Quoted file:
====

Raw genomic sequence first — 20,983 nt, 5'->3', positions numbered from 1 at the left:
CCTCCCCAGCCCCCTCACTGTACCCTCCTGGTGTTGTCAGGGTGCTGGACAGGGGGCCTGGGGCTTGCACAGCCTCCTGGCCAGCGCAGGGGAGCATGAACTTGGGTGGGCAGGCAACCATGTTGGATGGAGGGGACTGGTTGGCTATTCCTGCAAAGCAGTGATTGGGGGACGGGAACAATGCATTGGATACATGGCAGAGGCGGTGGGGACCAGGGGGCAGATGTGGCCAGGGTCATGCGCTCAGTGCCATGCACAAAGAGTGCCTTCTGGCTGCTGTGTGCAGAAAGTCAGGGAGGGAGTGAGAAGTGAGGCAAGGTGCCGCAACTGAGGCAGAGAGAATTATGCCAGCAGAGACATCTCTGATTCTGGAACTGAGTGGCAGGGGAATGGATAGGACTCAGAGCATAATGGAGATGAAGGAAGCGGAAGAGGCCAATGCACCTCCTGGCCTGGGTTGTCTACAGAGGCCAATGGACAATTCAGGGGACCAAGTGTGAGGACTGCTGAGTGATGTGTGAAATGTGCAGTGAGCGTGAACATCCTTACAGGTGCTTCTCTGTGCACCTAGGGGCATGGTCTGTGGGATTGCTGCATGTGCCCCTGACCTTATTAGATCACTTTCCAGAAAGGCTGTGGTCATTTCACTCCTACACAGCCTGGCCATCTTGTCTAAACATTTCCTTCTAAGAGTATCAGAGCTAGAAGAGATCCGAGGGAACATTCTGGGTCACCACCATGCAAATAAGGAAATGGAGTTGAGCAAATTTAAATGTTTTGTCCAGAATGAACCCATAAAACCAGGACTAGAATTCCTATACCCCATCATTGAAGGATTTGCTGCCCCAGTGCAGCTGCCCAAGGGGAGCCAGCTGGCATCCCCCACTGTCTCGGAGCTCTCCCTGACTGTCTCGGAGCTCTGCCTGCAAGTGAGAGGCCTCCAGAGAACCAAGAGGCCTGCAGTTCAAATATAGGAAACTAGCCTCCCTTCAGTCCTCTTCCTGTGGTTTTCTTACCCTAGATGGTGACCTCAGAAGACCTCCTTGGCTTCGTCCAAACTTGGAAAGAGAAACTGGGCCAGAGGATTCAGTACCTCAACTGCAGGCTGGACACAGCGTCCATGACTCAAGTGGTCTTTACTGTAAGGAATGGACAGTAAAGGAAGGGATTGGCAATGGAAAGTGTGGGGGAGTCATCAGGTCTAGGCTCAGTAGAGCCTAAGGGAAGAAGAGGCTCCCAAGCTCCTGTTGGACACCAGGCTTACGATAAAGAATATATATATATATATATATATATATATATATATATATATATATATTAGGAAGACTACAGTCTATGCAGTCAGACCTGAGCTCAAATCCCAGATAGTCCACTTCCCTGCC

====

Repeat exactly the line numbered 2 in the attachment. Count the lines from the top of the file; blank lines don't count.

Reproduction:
CCTCCCCAGCCCCCTCACTGTACCCTCCTGGTGTTGTCAGGGTGCTGGACAGGGGGCCTGGGGCTTGCACAGCCTCCTGGCCAGCGCAGGGGAGCATGAACTTGGGTGGGCAGGCAACCATGTTGGATGGAGGGGACTGGTTGGCTATTCCTGCAAAGCAGTGATTGGGGGACGGGAACAATGCATTGGATACATGGCAGAGGCGGTGGGGACCAGGGGGCAGATGTGGCCAGGGTCATGCGCTCAGTGCCATGCACAAAGAGTGCCTTCTGGCTGCTGTGTGCAGAAAGTCAGGGAGGGAGTGAGAAGTGAGGCAAGGTGCCGCAACTGAGGCAGAGAGAATTATGCCAGCAGAGACATCTCTGATTCTGGAACTGAGTGGCAGGGGAATGGATAGGACTCAGAGCATAATGGAGATGAAGGAAGCGGAAGAGGCCAATGCACCTCCTGGCCTGGGTTGTCTACAGAGGCCAATGGACAATTCAGGGGACCAAGTGTGAGGACTGCTGAGTGATGTGTGAAATGTGCAGTGAGCGTGAACATCCTTACAGGTGCTTCTCTGTGCACCTAGGGGCATGGTCTGTGGGATTGCTGCATGTGCCCCTGACCTTATTAGATCACTTTCCAGAAAGGCTGTGGTCATTTCACTCCTACACAGCCTGGCCATCTTGTCTAAACATTTCCTTCTAAGAGTATCAGAGCTAGAAGAGATCCGAGGGAACATTCTGGGTCACCACCATGCAAATAAGGAAATGGAGTTGAGCAAATTTAAATGTTTTGTCCAGAATGAACCCATAAAACCAGGACTAGAATTCCTATACCCCATCATTGAAGGATTTGCTGCCCCAGTGCAGCTGCCCAAGGGGAGCCAGCTGGCATCCCCCACTGTCTCGGAGCTCTCCCTGACTGTCTCGGAGCTCTGCCTGCAAGTGAGAGGCCTCCAGAGAACCAAGAGGCCTGCAGTTCAAATATAGGAAACTAGCCTCCCTTCAGTCCTCTTCCTGTGGTTTTCTTACCCTAGATGGTGACCTCAGAAGACCTCCTTGGCTTCGTCCAAACTTGGAAAGAGAAACTGGGCCAGAGGATTCAGTACCTCAACTGCAGGCTGGACACAGCGTCCATGACTCAAGTGGTCTTTACTGTAAGGAATGGACAGTAAAGGAAGGGATTGGCAATGGAAAGTGTGGGGGAGTCATCAGGTCTAGGCTCAGTAGAGCCTAAGGGAAGAAGAGGCTCCCAAGCTCCTGTTGGACACCAGGCTTACGATAAAGAATATATATATATATATATATATATATATATATATATATATATATATTAGGAAGACTACAGTCTATGCAGTCAGACCTGAGCTCAAATCCCAGATAGTCCACTTCCCTGCC